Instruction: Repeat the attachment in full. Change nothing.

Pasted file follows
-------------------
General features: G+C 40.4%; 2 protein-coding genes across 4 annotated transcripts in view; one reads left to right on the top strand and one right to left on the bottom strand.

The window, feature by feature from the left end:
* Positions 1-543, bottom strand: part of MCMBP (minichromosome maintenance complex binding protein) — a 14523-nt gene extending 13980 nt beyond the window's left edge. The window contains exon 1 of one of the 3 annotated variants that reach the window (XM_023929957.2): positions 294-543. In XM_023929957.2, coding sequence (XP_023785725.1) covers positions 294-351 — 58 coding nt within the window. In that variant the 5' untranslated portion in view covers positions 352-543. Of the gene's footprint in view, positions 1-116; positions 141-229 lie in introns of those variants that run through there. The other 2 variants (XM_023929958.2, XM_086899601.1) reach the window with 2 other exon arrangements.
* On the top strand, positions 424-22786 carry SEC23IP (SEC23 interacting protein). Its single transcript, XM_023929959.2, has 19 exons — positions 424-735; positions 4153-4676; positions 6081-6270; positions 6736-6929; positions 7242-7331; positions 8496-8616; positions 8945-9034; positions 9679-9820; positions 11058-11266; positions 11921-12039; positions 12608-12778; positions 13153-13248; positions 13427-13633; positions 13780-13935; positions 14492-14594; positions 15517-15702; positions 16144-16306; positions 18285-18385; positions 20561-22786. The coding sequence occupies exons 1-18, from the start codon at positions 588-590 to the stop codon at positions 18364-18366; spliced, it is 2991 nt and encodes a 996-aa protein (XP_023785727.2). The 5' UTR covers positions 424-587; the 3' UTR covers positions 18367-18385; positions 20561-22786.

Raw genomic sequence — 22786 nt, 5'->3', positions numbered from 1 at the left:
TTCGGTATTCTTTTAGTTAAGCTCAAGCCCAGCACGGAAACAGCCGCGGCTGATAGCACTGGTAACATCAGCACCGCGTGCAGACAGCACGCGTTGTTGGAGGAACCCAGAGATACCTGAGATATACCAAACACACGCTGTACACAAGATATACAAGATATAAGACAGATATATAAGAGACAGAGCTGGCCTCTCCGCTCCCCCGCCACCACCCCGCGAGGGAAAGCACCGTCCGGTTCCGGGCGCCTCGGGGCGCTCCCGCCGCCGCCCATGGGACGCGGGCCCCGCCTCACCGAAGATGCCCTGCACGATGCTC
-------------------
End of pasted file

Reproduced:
General features: G+C 40.4%; 2 protein-coding genes across 4 annotated transcripts in view; one reads left to right on the top strand and one right to left on the bottom strand.

The window, feature by feature from the left end:
* Positions 1-543, bottom strand: part of MCMBP (minichromosome maintenance complex binding protein) — a 14523-nt gene extending 13980 nt beyond the window's left edge. The window contains exon 1 of one of the 3 annotated variants that reach the window (XM_023929957.2): positions 294-543. In XM_023929957.2, coding sequence (XP_023785725.1) covers positions 294-351 — 58 coding nt within the window. In that variant the 5' untranslated portion in view covers positions 352-543. Of the gene's footprint in view, positions 1-116; positions 141-229 lie in introns of those variants that run through there. The other 2 variants (XM_023929958.2, XM_086899601.1) reach the window with 2 other exon arrangements.
* On the top strand, positions 424-22786 carry SEC23IP (SEC23 interacting protein). Its single transcript, XM_023929959.2, has 19 exons — positions 424-735; positions 4153-4676; positions 6081-6270; positions 6736-6929; positions 7242-7331; positions 8496-8616; positions 8945-9034; positions 9679-9820; positions 11058-11266; positions 11921-12039; positions 12608-12778; positions 13153-13248; positions 13427-13633; positions 13780-13935; positions 14492-14594; positions 15517-15702; positions 16144-16306; positions 18285-18385; positions 20561-22786. The coding sequence occupies exons 1-18, from the start codon at positions 588-590 to the stop codon at positions 18364-18366; spliced, it is 2991 nt and encodes a 996-aa protein (XP_023785727.2). The 5' UTR covers positions 424-587; the 3' UTR covers positions 18367-18385; positions 20561-22786.

Raw genomic sequence — 22786 nt, 5'->3', positions numbered from 1 at the left:
TTCGGTATTCTTTTAGTTAAGCTCAAGCCCAGCACGGAAACAGCCGCGGCTGATAGCACTGGTAACATCAGCACCGCGTGCAGACAGCACGCGTTGTTGGAGGAACCCAGAGATACCTGAGATATACCAAACACACGCTGTACACAAGATATACAAGATATAAGACAGATATATAAGAGACAGAGCTGGCCTCTCCGCTCCCCCGCCACCACCCCGCGAGGGAAAGCACCGTCCGGTTCCGGGCGCCTCGGGGCGCTCCCGCCGCCGCCCATGGGACGCGGGCCCCGCCTCACCGAAGATGCCCTGCACGATGCTC